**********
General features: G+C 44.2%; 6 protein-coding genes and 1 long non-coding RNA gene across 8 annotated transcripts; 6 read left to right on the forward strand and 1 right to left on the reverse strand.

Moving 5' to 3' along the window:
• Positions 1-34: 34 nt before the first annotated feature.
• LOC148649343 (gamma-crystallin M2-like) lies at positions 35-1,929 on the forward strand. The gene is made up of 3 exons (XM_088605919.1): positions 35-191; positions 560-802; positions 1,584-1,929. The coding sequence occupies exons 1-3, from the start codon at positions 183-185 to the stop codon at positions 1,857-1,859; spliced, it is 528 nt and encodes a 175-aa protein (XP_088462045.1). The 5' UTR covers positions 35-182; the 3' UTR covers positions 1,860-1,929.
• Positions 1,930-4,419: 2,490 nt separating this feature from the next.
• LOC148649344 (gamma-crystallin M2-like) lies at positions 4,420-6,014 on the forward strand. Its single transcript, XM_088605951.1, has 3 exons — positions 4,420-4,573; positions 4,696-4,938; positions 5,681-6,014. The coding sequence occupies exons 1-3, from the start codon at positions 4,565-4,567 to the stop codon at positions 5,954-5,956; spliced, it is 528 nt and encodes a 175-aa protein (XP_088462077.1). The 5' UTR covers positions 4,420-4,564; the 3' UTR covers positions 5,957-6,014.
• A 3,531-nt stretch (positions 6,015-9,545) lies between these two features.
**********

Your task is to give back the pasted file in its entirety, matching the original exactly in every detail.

General features: G+C 44.2%; 6 protein-coding genes and 1 long non-coding RNA gene across 8 annotated transcripts; 6 read left to right on the forward strand and 1 right to left on the reverse strand.

Moving 5' to 3' along the window:
• Positions 1-34: 34 nt before the first annotated feature.
• LOC148649343 (gamma-crystallin M2-like) lies at positions 35-1,929 on the forward strand. The gene is made up of 3 exons (XM_088605919.1): positions 35-191; positions 560-802; positions 1,584-1,929. The coding sequence occupies exons 1-3, from the start codon at positions 183-185 to the stop codon at positions 1,857-1,859; spliced, it is 528 nt and encodes a 175-aa protein (XP_088462045.1). The 5' UTR covers positions 35-182; the 3' UTR covers positions 1,860-1,929.
• Positions 1,930-4,419: 2,490 nt separating this feature from the next.
• LOC148649344 (gamma-crystallin M2-like) lies at positions 4,420-6,014 on the forward strand. Its single transcript, XM_088605951.1, has 3 exons — positions 4,420-4,573; positions 4,696-4,938; positions 5,681-6,014. The coding sequence occupies exons 1-3, from the start codon at positions 4,565-4,567 to the stop codon at positions 5,954-5,956; spliced, it is 528 nt and encodes a 175-aa protein (XP_088462077.1). The 5' UTR covers positions 4,420-4,564; the 3' UTR covers positions 5,957-6,014.
• A 3,531-nt stretch (positions 6,015-9,545) lies between these two features.